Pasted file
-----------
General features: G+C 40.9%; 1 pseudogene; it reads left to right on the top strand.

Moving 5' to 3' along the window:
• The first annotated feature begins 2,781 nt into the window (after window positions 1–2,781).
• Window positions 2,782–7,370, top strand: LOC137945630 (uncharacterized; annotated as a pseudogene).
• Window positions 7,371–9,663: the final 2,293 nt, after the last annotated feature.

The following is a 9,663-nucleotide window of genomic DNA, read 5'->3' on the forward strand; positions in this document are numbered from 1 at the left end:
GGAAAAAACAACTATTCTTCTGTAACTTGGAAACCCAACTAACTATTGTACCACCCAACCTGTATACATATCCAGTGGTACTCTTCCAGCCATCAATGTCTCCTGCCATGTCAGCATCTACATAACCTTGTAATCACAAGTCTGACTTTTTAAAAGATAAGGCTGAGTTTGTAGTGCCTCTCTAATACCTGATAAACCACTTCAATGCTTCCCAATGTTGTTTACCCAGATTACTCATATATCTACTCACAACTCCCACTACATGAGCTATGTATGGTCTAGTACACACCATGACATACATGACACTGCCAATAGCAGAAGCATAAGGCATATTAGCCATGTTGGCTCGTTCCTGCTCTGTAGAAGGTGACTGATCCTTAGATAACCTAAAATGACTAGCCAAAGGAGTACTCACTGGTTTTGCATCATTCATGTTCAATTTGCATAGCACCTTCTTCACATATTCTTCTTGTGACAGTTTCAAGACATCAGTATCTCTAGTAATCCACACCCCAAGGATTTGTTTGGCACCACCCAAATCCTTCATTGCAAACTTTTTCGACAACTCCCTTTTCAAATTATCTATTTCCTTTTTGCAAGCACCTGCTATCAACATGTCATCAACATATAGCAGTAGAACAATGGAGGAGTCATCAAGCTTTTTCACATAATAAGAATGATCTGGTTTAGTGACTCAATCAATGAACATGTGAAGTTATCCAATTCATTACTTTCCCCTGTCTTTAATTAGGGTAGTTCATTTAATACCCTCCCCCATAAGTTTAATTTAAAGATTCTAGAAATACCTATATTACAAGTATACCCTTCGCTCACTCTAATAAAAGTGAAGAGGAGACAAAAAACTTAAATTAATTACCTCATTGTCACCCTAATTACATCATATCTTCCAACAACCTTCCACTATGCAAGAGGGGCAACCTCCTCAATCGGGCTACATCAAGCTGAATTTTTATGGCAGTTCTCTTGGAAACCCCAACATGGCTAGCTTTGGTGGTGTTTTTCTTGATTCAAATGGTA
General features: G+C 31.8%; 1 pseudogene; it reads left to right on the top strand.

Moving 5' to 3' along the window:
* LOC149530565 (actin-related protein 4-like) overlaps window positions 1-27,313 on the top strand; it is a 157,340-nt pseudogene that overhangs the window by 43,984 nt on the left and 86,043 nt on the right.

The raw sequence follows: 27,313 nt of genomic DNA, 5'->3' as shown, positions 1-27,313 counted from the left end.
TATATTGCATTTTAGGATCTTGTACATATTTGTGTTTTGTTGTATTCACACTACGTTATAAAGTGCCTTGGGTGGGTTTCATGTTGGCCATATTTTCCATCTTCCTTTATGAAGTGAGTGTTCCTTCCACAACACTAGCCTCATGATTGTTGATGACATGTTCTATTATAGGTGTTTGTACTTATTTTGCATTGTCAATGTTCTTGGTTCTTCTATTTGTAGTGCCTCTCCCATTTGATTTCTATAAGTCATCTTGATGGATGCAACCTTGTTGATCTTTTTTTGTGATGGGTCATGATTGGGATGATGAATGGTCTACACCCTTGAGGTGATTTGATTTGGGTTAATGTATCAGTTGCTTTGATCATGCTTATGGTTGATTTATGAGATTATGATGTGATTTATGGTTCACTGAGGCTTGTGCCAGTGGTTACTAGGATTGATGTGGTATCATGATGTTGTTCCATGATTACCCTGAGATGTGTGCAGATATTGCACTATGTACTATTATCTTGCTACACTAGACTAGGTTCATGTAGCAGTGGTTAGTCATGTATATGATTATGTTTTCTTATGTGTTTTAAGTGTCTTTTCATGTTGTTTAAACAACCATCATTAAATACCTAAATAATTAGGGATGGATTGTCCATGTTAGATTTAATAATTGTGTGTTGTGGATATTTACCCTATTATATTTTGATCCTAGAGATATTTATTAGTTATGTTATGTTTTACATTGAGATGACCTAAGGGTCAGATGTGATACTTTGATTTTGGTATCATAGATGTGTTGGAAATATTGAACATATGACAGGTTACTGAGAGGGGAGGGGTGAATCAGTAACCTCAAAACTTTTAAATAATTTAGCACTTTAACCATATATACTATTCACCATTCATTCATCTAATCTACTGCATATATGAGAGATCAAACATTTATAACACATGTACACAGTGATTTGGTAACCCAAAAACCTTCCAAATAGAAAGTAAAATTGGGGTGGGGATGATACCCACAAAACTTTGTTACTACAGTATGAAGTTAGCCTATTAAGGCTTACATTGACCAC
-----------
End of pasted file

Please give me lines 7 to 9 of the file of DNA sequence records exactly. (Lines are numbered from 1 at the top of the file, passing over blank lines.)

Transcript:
GGAAAAAACAACTATTCTTCTGTAACTTGGAAACCCAACTAACTATTGTACCACCCAACCTGTATACATATCCAGTGGTACTCTTCCAGCCATCAATGTCTCCTGCCATGTCAGCATCTACATAACCTTGTAATCACAAGTCTGACTTTTTAAAAGATAAGGCTGAGTTTGTAGTGCCTCTCTAATACCTGATAAACCACTTCAATGCTTCCCAATGTTGTTTACCCAGATTACTCATATATCTACTCACAACTCCCACTACATGAGCTATGTATGGTCTAGTACACACCATGACATACATGACACTGCCAATAGCAGAAGCATAAGGCATATTAGCCATGTTGGCTCGTTCCTGCTCTGTAGAAGGTGACTGATCCTTAGATAACCTAAAATGACTAGCCAAAGGAGTACTCACTGGTTTTGCATCATTCATGTTCAATTTGCATAGCACCTTCTTCACATATTCTTCTTGTGACAGTTTCAAGACATCAGTATCTCTAGTAATCCACACCCCAAGGATTTGTTTGGCACCACCCAAATCCTTCATTGCAAACTTTTTCGACAACTCCCTTTTCAAATTATCTATTTCCTTTTTGCAAGCACCTGCTATCAACATGTCATCAACATATAGCAGTAGAACAATGGAGGAGTCATCAAGCTTTTTCACATAATAAGAATGATCTGGTTTAGTGACTCAATCAATGAACATGTGAAGTTATCCAATTCATTACTTTCCCCTGTCTTTAATTAGGGTAGTTCATTTAATACCCTCCCCCATAAGTTTAATTTAAAGATTCTAGAAATACCTATATTACAAGTATACCCTTCGCTCACTCTAATAAAAGTGAAGAGGAGACAAAAAACTTAAATTAATTACCTCATTGTCACCCTAATTACATCATATCTTCCAACAACCTTCCACTATGCAAGAGGGGCAACCTCCTCAATCGGGCTACATCAAGCTGAATTTTTATGGCAGTTCTCTTGGAAACCCCAACATGGCTAGCTTTGGTGGTGTTTTTCTTGATTCAAATGGTA
General features: G+C 31.8%; 1 pseudogene; it reads left to right on the top strand.

Moving 5' to 3' along the window: